When was the last time that you saw a film which featured a builder as the hero? No. I myself can’t remember either. But Ken Loach’s “Riff-Raff” is probably the work that jumps to mind immediately. Set in and around a building site in Sheffield, the film excellently portrays in a gritty and honest way the toils and tribulations of a group of working-class men on a site.
It is refreshing to see attention being given to workers in such a film, as well as the fact that many of the workers portrayed were and probably still are themselves on-site workers. This gives the film even greater accuracy, and helps one to think that stars Robert Carlyle and Ricky Tomlinson can also lift their weight worth and get stuck in with the kind of manual labour that perhaps a different set of actors (such as Eddie Redmayne or Ben Affleck) would pull a face and run away from as fast as they could. Indeed, it is a shame that films like “Riff-Raff” are made less and less these days, although Ken Loach remains one of the most talented and prolific portrayers of working-class life on the big screen.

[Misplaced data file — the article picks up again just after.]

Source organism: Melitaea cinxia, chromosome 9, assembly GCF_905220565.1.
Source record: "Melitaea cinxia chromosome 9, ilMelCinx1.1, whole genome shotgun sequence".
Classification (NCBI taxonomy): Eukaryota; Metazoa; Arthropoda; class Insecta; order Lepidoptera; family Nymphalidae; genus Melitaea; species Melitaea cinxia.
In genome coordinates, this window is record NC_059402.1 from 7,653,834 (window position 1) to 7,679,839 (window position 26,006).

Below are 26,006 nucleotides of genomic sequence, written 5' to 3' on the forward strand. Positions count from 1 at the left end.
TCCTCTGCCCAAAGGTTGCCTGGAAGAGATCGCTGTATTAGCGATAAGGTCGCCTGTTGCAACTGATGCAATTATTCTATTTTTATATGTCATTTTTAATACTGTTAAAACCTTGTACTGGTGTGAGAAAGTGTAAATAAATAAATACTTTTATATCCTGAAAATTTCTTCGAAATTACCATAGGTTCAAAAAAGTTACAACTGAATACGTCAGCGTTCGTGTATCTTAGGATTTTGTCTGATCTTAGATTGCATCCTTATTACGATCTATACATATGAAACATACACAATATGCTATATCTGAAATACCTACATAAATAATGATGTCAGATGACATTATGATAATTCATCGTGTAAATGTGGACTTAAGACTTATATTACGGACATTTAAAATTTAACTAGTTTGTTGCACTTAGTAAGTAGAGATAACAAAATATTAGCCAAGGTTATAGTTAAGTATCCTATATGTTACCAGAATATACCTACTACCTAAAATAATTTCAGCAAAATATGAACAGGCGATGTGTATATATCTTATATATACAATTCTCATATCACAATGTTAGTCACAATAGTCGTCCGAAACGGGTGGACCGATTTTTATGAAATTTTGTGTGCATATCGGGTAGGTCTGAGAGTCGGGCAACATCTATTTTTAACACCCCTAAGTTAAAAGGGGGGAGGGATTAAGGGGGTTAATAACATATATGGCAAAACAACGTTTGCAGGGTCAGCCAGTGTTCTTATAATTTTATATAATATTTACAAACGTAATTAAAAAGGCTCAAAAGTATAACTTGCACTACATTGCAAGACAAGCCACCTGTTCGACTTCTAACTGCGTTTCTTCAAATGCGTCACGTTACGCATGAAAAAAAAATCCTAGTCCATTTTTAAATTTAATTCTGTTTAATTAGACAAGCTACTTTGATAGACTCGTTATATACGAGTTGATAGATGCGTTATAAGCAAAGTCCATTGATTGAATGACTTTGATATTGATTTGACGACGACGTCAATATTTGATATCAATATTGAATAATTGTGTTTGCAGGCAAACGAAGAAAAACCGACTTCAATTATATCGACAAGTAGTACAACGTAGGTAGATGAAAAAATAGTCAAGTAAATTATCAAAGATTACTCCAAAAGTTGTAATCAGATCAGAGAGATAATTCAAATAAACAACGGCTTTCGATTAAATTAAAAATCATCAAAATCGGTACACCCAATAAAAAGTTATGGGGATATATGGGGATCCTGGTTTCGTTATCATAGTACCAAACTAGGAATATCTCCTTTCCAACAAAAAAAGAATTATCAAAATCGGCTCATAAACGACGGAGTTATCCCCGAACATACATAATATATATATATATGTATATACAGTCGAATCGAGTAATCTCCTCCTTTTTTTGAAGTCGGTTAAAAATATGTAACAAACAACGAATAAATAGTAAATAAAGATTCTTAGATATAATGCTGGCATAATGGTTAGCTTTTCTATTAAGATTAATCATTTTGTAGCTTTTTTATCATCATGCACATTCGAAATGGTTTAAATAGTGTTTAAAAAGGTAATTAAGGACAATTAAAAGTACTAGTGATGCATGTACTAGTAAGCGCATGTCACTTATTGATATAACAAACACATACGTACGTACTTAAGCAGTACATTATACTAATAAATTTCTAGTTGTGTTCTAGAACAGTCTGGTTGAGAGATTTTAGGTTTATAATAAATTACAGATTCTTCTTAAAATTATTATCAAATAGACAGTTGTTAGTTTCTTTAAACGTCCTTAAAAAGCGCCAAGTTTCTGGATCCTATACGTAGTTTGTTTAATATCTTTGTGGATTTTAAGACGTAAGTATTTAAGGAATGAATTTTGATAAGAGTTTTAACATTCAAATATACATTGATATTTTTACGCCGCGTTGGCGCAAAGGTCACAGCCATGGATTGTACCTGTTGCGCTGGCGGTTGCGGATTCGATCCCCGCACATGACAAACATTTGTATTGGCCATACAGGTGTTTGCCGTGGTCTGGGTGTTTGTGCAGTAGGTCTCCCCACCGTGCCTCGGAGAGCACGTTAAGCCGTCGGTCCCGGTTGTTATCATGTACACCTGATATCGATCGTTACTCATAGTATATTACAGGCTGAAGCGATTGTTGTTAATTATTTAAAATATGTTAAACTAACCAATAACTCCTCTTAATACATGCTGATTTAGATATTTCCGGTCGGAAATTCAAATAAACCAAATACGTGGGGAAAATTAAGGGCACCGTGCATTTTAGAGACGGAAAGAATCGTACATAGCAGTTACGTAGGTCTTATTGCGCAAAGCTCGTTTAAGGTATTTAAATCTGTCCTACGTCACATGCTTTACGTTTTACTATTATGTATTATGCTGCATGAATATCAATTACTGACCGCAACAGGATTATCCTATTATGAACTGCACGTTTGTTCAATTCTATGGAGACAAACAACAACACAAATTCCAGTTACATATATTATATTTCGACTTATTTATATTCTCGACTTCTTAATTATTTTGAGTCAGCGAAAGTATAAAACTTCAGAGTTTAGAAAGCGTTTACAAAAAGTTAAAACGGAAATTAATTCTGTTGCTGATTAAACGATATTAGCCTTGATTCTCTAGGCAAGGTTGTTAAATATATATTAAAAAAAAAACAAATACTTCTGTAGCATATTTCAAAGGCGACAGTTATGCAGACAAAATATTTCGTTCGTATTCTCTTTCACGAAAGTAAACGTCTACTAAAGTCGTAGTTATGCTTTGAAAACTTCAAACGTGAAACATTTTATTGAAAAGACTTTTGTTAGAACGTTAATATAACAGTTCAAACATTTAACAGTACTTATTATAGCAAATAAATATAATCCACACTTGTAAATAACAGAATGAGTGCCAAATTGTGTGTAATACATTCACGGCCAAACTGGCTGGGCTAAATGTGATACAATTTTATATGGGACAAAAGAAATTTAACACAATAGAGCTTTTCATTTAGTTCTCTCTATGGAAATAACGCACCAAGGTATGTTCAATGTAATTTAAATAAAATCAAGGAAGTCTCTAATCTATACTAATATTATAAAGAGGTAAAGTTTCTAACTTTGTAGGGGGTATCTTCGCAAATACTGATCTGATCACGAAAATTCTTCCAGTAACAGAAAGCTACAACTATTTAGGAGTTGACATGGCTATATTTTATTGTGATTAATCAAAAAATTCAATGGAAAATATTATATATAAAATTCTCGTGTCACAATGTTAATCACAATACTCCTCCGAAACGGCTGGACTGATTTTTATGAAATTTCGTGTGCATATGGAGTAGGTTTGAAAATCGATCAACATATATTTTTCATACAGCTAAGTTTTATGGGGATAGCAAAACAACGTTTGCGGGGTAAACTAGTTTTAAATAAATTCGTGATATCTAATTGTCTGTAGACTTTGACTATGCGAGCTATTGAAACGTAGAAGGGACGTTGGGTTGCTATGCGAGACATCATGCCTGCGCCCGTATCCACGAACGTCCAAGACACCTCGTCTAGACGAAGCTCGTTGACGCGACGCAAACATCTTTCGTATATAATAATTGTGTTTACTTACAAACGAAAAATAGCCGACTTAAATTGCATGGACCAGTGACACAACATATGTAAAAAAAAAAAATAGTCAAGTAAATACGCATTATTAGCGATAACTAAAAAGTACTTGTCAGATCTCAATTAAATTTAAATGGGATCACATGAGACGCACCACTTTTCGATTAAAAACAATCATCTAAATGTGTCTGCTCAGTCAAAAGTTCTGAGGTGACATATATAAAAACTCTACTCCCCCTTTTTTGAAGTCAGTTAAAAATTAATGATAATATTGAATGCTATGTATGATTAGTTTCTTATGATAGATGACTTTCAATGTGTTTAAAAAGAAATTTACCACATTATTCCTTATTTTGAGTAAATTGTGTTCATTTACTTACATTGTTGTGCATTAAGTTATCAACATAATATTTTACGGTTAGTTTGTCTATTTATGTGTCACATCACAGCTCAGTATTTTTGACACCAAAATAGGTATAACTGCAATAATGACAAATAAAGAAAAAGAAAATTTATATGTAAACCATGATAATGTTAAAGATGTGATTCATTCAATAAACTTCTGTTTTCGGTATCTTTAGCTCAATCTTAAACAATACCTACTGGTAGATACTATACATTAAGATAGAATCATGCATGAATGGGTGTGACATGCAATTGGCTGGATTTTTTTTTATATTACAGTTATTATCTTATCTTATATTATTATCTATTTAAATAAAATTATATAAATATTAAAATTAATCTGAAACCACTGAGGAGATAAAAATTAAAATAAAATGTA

The film also has numerous parallels and bears a more than passing resemblance to the great novel “The Ragged-Trousered Philanthropists,” a book which Tomlinson apparently cherishes. The building and construction industry is important to the film as well as it establishes the health and safety concerns as well as the protection of workers’ pay that trade unions help to implement as much as they can. All in all, it is hoped that the next few years will see greater amounts of portrayals of workers in the building design and construction industry so that the public can see the fantastic work that they do. The likelihood of this happening however is not very likely.